The University Of Tokyo Studies Material Fatigue

Material fatigue –  the formation of cracks in a material due to cyclic loading – is a major concern in many industrial applications – especially for machine or airplane parts that experience many cycles of stress – when sudden failure could be catastrophic. Damage to industrial parts can be expensive, delay production, and can make the plant unsafe for workers.

Researchers at the Institute of Industrial Science at The University of Tokyo are using computer simulations to study the physical mechanisms of low-cycle fatigue fracture in the case of amorphous solids – such as glass or plastics. Their results have led to a better understanding of the underlying process of material fatigue.

It has been shown that preexisting defects and grain boundaries can initiate a fracture because of fatigue in crystalline materials, but the corresponding mechanism in amorphous materials has not been well understood. It has been assumed that the stress required for a fracture to occur is much smaller for cyclic stresses compared with constant stress, but the studies have shown otherwise.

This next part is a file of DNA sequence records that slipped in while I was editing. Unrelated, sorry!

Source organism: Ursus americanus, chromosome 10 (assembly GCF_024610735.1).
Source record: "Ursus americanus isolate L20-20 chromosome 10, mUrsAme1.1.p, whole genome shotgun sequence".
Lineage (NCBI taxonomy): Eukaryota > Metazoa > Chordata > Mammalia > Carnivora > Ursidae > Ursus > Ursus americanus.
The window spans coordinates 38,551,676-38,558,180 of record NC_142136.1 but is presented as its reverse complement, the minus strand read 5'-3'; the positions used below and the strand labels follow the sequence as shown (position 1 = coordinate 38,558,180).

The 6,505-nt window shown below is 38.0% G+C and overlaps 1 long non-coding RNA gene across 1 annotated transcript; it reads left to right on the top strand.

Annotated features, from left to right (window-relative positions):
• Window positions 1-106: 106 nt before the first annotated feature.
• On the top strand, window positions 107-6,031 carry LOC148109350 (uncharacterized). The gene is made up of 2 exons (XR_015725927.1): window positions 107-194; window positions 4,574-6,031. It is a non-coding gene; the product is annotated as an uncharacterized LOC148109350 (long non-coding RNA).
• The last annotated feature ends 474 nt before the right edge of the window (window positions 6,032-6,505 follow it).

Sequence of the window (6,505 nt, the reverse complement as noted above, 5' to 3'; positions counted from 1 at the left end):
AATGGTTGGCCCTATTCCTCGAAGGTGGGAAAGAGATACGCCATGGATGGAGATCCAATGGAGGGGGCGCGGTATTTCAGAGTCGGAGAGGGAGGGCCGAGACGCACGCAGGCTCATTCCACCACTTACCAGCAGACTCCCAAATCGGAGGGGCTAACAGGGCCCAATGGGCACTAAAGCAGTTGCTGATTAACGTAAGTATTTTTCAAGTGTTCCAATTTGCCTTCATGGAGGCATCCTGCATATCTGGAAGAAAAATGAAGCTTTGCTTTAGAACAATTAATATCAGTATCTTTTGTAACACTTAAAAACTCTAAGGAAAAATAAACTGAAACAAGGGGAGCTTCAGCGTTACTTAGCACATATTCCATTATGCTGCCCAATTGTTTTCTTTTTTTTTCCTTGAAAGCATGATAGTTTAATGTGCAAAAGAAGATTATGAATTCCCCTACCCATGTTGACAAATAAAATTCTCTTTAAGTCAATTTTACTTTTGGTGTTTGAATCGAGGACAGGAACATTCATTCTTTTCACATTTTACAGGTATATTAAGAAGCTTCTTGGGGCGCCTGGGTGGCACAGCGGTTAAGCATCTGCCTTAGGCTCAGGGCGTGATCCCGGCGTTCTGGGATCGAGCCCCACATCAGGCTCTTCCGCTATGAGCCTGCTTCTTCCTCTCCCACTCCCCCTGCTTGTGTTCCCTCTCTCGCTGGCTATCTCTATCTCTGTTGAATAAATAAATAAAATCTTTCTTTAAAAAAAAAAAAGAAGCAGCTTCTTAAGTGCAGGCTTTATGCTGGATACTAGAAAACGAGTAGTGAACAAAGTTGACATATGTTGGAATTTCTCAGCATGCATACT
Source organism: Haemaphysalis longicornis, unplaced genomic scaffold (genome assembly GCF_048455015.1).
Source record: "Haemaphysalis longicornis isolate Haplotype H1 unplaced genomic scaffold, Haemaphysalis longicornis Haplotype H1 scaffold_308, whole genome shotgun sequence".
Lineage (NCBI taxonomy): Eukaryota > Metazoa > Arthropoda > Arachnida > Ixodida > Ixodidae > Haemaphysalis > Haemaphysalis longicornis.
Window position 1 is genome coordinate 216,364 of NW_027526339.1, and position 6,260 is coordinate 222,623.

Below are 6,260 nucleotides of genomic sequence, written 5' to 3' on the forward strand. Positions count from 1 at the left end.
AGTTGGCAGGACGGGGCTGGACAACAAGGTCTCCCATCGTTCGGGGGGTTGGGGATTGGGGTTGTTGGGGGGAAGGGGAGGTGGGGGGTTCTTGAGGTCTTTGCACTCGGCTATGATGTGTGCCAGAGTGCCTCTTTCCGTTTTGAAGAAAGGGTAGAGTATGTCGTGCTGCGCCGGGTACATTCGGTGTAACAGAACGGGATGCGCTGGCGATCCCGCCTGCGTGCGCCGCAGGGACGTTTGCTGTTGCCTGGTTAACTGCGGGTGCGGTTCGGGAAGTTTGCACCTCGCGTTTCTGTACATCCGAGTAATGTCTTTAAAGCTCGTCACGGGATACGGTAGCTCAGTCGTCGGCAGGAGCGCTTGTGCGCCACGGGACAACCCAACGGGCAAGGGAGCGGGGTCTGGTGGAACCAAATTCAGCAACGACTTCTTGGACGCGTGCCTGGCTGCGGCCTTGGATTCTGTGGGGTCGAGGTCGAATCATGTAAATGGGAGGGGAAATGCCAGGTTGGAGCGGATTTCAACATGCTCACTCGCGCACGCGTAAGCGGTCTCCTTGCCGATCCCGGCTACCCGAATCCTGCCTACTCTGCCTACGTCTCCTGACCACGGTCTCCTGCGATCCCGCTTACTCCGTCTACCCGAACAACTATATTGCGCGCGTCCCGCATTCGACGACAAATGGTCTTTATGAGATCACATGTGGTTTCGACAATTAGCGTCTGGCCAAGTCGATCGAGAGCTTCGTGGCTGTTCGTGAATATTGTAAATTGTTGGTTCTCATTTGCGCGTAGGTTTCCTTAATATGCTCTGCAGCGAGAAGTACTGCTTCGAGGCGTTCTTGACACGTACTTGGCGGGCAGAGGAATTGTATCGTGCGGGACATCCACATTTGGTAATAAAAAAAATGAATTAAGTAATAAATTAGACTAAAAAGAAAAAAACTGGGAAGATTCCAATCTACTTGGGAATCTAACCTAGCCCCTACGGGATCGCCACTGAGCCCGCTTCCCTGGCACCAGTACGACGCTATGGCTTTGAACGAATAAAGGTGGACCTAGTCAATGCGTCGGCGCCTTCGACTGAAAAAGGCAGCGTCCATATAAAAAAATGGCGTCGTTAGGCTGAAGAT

“Contrary to the common belief, we showed that the critical strain in disorder materials that corresponds with the onset of irreversible deformation is the same for both fatigue and monotonic fractures,” says co-author Yuji Kurotani.

This tendency for material fatigue in ordinary amorphous systems is due to the higher density which leads to more elasticity and slower dynamics. This density dependence of mechanical properties couples the shear deformation with density fluctuations. The cyclic shear can then amplify density fluctuations until the sample breaks via cavitation, in which voids are produced.

“This situation is like a crowded train,” says co-author Hajime Tanaka. “Dynamic and elastic asymmetries with respect to density changes can lead to a link between shear deformation and density fluctuations.”

The authors of the study plan to confirm the computer simulations with experiments, with the expectation of helping material scientists better understand the initiation of fractures.